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Old 02-14-2012, 06:32 PM
 
Location: Maryland
15,179 posts, read 15,832,685 times
Reputation: 3028

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Quote:
The settlement appears to be the largest ever paid by the United States in a lawsuit over residential immigration raids, and the first to include compensation as well as immigration relief, according to Mark Pedulla, a Yale law student who was involved in representing the plaintiffs.

“They hope to be able to offer an example of what can happen when you stand up for your rights,” Pedulla said.

DeStefano tightened his embrace of newcomers in December by announcing a proposal to extend voting rights to illegal immigrants and other noncitizens.
US to pay $350,000 to settle lawsuit over 2007 immigration sweep in New Haven, Conn. - The Washington Post (http://www.washingtonpost.com/national/us-to-pay-350000-to-settle-lawsuit-over-2007-immigration-sweep-in-new-haven-conn/2012/02/14/gIQAMpRFER_story.html - broken link)

Apparently crime does pay. That is, if you're an illegal alien. Where other than the U.S. can people violate immigration laws, steal identities, use fake documents and then when their house is raided, not only receive a settlement at taxpayers' expense, but also be rewarded with a stay of deportation and legalization? I'm only surprised their children weren't offered college scholarships.
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Old 02-14-2012, 07:16 PM
 
14,307 posts, read 11,165,382 times
Reputation: 2130
Quote:
Originally Posted by Benicar View Post
US to pay $350,000 to settle lawsuit over 2007 immigration sweep in New Haven, Conn. - The Washington Post (http://www.washingtonpost.com/national/us-to-pay-350000-to-settle-lawsuit-over-2007-immigration-sweep-in-new-haven-conn/2012/02/14/gIQAMpRFER_story.html - broken link)

Apparently crime does pay. That is, if you're an illegal alien. Where other than the U.S. can people violate immigration laws, steal identities, use fake documents and then when their house is raided, not only receive a settlement at taxpayers' expense, but also be rewarded with a stay of deportation and legalization? I'm only surprised their children weren't offered college scholarships.
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Old 02-14-2012, 07:21 PM
 
Location: OCEAN BREEZES AND VIEWS SAN CLEMENTE
19,899 posts, read 15,320,793 times
Reputation: 6451
Quote:
Originally Posted by chicagonut View Post

I too would also like to know where else, besides the good old USA. Other Coutries not so stupid as us.
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Old 02-14-2012, 10:47 PM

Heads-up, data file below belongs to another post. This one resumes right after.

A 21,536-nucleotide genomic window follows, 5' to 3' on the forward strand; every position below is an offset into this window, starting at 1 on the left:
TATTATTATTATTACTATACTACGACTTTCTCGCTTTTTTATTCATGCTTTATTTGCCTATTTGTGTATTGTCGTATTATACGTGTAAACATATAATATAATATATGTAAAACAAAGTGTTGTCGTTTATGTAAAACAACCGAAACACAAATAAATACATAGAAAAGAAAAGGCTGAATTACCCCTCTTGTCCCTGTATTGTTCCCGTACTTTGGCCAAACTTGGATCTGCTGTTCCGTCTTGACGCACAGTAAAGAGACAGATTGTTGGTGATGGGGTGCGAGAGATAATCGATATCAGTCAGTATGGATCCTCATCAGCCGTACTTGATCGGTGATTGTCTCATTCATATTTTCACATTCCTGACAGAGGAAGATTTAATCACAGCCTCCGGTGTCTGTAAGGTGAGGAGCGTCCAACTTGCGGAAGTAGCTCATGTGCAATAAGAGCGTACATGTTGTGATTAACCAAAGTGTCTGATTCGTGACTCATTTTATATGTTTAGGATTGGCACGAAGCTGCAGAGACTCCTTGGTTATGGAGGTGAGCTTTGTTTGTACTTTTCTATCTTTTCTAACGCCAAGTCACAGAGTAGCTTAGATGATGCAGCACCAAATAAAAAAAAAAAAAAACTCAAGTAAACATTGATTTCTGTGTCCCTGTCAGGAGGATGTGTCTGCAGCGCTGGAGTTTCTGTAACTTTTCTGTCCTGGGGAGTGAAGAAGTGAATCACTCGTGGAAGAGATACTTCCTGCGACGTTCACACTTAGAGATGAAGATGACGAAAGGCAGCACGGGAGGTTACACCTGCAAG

17,497 posts, read 10,153,974 times
Reputation: 6744
Can just see them laughing at how stupid Americans are, man our government just spends money like no tomorrow. Illegally here in the first place and they win.

I think the better job in America is to be an illegal.
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Old 02-14-2012, 11:08 PM
 
Location: California
2,477 posts, read 1,715,337 times
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The "immigrants" didn't win anything, the DHS/ICE has decided to drop litigation and settle based on costs. The "immigrants will get to split maybe 30 - 50% of the money, the lawyers and groups representing them will get the majority of monies 50 - 80%.

Quote:
In June 2009, a federal judge ruled that agents violated the constitutional rights of four immigrants in the raids. Immigration Judge Michael Straus said the ICE agents went into the immigrants’ homes without warrants, probable cause or their consent, and he put a stop to deportation proceedings against the four defendants, whose names were not released.
Five of the plaintiffs were still facing deportation proceedings, but those will be halted as part of the settlement agreement, Pedulla said.
This is false, the federal judge never ruled on anything the case was still being determined as of 2009 Diaz-Bernal v. Dep’t of Homeland Sec. This immigration judge is stopping the deportation hearings against these 9 immigrants, this does/will not change their status as illegal aliens.

This case will not set any precedent for immigration rights, it will encourage DHS/ICE to train and plan a bit better in the future, provided there is a future for ICE pending the new budget proposal as offered by the President and Democrats.

The best scenario for the ruling from 2009 is this: Ahmad said the government had argued that immigrant law precludes the case from being heard. The court rejected that claim, he said. It’s true that certain parts of immigration law limit the powers of courts to try ICE agents, Ahmad said. “But the court found that the argument the government made was overbroad.
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Old 02-14-2012, 11:44 PM
 
Location: Maryland
15,179 posts, read 15,832,685 times
Reputation: 3028
Quote:
Originally Posted by Liquid Reigns View Post
The "immigrants" didn't win anything, the DHS/ICE has decided to drop litigation and settle based on costs. The "immigrants will get to split maybe 30 - 50% of the money, the lawyers and groups representing them will get the majority of monies 50 - 80%.

This is false, the federal judge never ruled on anything the case was still being determined as of 2009 Diaz-Bernal v. Dep’t of Homeland Sec. This immigration judge is stopping the deportation hearings against these 9 immigrants, this does/will not change their status as illegal aliens.

This case will not set any precedent for immigration rights, it will encourage DHS/ICE to train and plan a bit better in the future, provided there is a future for ICE pending the new budget proposal as offered by the President and Democrats.